To “address” word problems, I decided to have a unit project. This satisfied the old-school innate need deep down inside to have a unit assessment. “At least it’s not an exam,” is what I told myself. I’m not one to undermine or under-appreciate a good word problem, but at least a unit project ties together all the concepts and involves a “real world” situation. It’s a little bit less contrived. I decided to go with an area-based project, which lead me to think about the areas in floor plans. About ten minutes after staring at my computer hoping it would finish my project for me, it dawned on me. I should do a WCYDWT with a floor plan, and then ask the students to work in reverse by creating a floor plan and designing the dimensions on their own. All of a sudden, the “contrived” unit problem sat a lot better with me (and it squeaked in another teaching strategy beyond direct instruction).

My last word about this project, I promise: I am so glad I opted to work with a learning contract. It enabled me to build an outcome/indicator-based assessment and evaluation system that was free of rigid timelines and stress-(and/or vomit-) inducing exams. One of my initial concerns beyond the direct instruction bit was that flipped classrooms somehow guarantee only 20 minutes of homework per night. What about the student who doesn’t finish the in-class work? Does he/she have extra homework? So much for the nice guarantee. If we stick to the guarantee, then what good does it do for that student? Conversely, what about the student who finishes in fifteen minutes? They now have to “kill” 45 minutes. Yes, I could load them with extra work, but I’m going to challenge them anyway. Why not let every student work at his or her own pace? A learning contract does just that. To keep things reasonable, I will set a time-guideline and a conservative completion due date. Aside from that, every student can be working on what he or she needs to be working on.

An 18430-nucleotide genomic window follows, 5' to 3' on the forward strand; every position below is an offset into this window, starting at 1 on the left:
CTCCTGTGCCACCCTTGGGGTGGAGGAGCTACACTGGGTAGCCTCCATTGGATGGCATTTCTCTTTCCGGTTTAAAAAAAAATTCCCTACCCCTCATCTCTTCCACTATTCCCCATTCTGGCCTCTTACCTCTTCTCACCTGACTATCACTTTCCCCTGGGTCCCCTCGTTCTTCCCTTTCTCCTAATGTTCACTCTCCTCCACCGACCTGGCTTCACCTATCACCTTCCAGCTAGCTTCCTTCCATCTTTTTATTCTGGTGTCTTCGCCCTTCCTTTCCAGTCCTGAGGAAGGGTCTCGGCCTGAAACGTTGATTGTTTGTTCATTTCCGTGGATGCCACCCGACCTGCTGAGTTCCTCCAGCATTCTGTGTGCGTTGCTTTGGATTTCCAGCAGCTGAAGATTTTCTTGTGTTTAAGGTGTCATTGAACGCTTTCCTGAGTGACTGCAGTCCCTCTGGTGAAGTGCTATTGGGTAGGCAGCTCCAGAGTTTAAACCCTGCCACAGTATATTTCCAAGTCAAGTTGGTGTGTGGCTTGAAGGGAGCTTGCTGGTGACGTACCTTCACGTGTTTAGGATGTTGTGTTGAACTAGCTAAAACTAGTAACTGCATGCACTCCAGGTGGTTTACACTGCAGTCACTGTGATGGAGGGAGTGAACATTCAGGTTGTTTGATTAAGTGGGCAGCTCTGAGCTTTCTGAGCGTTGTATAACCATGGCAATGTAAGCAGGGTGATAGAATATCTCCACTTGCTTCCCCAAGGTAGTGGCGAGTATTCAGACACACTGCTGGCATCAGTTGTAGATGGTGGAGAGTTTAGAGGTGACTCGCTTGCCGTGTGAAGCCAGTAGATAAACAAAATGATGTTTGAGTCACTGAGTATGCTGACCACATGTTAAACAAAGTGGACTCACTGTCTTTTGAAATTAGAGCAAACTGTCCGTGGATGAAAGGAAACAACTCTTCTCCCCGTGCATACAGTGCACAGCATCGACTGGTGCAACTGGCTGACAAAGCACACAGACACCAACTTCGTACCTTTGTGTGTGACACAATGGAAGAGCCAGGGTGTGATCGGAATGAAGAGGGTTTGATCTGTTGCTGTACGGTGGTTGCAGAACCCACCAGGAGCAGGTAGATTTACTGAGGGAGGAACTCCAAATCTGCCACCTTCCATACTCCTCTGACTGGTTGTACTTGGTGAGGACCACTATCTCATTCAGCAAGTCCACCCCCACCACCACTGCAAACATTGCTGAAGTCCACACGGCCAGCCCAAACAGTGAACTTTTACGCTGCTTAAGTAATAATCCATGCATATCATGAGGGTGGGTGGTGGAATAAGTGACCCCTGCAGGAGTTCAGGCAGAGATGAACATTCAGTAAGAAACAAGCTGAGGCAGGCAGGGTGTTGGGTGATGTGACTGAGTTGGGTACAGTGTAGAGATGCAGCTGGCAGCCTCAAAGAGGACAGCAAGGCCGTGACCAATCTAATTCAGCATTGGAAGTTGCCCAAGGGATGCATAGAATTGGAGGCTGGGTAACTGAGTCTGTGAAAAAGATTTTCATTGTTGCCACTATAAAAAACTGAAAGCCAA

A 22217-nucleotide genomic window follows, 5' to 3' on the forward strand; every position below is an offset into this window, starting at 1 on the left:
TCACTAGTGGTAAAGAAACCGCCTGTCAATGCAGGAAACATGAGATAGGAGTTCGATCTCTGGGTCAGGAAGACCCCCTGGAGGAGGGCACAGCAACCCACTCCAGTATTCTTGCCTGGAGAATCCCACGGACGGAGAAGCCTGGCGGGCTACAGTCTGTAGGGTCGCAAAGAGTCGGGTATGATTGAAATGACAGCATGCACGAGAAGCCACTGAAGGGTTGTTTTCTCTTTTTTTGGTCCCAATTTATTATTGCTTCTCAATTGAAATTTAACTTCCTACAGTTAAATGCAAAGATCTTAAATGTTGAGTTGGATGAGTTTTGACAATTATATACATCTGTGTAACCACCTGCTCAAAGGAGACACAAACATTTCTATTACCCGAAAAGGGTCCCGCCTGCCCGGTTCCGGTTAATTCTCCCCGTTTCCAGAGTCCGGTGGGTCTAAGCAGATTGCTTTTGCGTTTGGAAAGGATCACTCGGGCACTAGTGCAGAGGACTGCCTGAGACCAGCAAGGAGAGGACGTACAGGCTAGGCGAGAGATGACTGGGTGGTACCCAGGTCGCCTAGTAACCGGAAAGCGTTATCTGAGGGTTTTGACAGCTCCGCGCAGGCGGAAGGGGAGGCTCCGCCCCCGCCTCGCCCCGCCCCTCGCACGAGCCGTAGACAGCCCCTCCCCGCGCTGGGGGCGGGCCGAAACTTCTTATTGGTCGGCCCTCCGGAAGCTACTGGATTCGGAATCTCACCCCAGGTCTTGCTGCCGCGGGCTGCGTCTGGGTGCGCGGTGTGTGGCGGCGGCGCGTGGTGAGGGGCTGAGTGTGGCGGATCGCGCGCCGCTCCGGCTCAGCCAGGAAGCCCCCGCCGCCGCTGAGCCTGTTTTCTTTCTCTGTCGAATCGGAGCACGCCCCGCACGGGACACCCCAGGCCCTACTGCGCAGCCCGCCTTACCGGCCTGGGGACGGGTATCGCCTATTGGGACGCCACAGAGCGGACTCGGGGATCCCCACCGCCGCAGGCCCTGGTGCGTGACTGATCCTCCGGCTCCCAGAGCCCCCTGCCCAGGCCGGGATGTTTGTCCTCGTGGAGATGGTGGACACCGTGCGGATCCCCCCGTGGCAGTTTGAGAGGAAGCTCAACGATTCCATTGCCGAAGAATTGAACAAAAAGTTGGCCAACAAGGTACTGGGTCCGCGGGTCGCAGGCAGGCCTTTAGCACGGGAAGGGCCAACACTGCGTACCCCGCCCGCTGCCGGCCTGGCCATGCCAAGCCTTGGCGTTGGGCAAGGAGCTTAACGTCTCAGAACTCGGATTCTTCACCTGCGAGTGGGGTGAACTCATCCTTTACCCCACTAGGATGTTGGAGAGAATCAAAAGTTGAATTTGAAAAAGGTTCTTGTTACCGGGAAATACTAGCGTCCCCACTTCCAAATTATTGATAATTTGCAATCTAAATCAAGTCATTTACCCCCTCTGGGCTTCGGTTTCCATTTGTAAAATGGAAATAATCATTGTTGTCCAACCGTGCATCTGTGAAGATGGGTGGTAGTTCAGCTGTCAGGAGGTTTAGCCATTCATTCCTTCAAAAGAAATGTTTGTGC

As always, I welcome, encourage, appreciate, and pray for your comments to pour in. The more feedback I get, the better I’ll become.

Special Thanks to the following: Dan Meyer, Joe BowerSophia (They have fantastic Twitter Support), Kyle WebbRick SeamanEvolving Classroom, and Andy Schwen

This is my utopia right now. I can’t wait to put it into practice.

Final Reflection

For my Technology in the Classroom class, I’ve been tasked with summarizing my learning from the last four months. This in and of itself is a learning process, since there is quite a bit of reflecting. Why so much reflecting? Well, we have a 5 – 7 minute time limit. For me, this means trying to figure out exactly what is the most important stuff to squeeze into my video reflection. Anyone who’s read my blog before (and probably anyone who is reading it now) knows that I am, shall we say, not exactly short-winded. Part of this meant having to edit down each audio clip and video clip to be comprehensible, seamless, and somewhat brief. Not an easy task.

At the very least, I’ve got everything I wanted to say said, and the majority of it made it into my video reflection. I tried to stray from the traditional “what did I learn”-style reflection, and looked more at “how is this going to apply to my life/career”-style. While I did end up mashing the two together, I’m still happy with the end product.

Enjoy!

PS. Even though this class is over, I’ll still be thinking, learning, reflecting, and blogging.